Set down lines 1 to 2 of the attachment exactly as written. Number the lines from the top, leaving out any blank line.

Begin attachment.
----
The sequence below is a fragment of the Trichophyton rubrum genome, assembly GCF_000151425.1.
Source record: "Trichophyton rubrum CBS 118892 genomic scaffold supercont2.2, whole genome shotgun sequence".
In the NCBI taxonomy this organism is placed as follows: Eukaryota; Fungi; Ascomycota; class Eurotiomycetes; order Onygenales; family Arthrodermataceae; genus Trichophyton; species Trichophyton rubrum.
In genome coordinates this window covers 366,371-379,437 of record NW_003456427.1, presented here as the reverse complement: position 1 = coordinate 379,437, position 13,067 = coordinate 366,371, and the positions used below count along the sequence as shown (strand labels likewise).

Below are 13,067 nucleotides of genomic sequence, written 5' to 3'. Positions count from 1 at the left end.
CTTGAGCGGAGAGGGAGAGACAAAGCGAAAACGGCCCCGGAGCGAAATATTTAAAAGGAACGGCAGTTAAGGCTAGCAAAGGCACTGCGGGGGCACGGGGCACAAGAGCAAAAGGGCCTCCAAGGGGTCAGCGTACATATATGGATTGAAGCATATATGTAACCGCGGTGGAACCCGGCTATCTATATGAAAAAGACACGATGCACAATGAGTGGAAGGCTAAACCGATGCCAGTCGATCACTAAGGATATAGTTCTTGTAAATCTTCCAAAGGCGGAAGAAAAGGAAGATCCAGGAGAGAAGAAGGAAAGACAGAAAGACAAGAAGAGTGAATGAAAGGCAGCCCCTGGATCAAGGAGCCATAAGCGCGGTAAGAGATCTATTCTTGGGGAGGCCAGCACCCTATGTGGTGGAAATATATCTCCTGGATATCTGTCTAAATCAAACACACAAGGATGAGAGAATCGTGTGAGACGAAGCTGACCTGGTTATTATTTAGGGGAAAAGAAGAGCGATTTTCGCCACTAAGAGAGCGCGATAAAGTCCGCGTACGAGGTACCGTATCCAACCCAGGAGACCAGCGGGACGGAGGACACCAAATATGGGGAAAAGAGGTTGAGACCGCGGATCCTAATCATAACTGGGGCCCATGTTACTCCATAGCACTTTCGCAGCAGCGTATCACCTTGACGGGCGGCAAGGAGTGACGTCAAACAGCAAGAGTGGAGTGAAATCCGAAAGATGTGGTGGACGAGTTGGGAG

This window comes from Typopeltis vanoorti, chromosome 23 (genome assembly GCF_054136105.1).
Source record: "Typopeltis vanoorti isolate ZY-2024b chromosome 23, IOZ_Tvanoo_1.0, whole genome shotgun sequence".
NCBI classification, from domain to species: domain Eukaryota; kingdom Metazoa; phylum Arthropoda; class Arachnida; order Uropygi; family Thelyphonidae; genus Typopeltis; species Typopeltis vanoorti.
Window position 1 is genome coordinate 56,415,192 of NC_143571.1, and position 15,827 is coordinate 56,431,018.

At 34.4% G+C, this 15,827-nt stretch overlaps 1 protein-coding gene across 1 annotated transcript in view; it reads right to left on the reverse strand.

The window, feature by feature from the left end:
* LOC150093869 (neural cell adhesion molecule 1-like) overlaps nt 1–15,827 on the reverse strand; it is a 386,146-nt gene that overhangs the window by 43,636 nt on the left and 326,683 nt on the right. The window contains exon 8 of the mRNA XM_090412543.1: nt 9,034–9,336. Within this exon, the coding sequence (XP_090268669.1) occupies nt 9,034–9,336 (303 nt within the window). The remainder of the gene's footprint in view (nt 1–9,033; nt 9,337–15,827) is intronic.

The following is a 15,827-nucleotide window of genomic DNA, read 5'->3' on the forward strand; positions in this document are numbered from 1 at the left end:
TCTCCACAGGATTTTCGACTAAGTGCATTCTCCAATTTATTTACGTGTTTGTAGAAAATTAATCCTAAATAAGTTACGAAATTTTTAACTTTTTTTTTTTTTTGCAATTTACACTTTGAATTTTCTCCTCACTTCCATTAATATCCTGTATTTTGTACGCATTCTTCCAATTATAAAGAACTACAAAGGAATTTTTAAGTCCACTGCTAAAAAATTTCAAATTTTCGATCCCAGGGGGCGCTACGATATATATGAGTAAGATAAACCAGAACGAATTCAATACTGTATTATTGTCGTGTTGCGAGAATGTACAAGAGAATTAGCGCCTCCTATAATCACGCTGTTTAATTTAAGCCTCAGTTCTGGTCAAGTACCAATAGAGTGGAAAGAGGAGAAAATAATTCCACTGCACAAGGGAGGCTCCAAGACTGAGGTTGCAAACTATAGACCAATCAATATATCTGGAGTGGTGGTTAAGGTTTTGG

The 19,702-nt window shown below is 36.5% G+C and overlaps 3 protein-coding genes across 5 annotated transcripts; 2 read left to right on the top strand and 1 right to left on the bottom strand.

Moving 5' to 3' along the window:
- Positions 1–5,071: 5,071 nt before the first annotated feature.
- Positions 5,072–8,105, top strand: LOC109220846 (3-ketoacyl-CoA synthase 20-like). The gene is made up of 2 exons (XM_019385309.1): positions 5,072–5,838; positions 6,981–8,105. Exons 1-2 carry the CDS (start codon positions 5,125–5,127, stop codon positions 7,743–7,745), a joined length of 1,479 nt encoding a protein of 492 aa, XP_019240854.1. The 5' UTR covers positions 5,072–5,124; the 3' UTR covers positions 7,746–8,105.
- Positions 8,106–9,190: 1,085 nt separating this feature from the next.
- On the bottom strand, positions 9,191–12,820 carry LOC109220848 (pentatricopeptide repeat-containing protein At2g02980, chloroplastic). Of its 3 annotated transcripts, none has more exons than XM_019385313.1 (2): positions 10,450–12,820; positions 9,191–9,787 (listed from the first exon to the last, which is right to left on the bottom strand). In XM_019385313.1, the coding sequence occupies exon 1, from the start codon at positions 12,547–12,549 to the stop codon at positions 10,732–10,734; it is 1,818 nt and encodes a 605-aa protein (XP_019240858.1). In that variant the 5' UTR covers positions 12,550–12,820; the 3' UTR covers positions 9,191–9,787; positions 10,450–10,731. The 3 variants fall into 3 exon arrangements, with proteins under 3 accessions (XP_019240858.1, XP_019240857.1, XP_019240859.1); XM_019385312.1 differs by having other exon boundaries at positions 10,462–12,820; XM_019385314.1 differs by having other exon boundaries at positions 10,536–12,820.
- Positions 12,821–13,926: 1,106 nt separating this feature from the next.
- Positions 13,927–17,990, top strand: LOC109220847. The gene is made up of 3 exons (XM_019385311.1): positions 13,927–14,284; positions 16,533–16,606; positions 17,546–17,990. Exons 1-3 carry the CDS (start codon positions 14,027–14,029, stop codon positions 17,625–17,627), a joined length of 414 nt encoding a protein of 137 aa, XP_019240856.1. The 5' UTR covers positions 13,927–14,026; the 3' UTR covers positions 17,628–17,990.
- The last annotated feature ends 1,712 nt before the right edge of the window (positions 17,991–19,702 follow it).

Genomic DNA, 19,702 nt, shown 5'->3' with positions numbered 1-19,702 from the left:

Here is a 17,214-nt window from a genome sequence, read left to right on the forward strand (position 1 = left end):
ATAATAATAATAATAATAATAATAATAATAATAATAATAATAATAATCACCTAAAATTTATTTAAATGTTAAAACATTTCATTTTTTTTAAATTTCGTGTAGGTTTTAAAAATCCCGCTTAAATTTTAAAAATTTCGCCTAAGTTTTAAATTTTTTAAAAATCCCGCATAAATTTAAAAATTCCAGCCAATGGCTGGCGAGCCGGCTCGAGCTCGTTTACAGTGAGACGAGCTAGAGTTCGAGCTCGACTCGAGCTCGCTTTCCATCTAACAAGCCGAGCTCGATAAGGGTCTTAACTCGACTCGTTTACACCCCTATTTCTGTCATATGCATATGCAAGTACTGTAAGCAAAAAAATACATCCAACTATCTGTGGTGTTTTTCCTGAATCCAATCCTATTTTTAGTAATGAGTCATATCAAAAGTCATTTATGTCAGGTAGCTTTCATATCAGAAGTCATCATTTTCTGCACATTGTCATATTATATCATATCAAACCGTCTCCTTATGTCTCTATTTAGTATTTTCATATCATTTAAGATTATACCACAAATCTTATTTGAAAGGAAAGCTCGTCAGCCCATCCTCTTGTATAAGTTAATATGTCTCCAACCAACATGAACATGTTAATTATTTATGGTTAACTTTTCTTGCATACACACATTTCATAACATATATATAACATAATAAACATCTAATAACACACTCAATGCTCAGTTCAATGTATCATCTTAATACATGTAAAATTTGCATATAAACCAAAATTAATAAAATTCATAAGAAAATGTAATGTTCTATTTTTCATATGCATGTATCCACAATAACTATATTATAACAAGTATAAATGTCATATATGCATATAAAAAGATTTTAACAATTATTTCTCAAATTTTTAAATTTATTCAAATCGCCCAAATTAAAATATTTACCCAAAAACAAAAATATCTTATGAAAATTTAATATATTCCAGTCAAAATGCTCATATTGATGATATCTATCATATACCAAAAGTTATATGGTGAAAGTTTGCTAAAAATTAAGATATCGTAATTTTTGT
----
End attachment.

The sequence below is a fragment of the Trichophyton rubrum genome, assembly GCF_000151425.1.
Source record: "Trichophyton rubrum CBS 118892 genomic scaffold supercont2.2, whole genome shotgun sequence".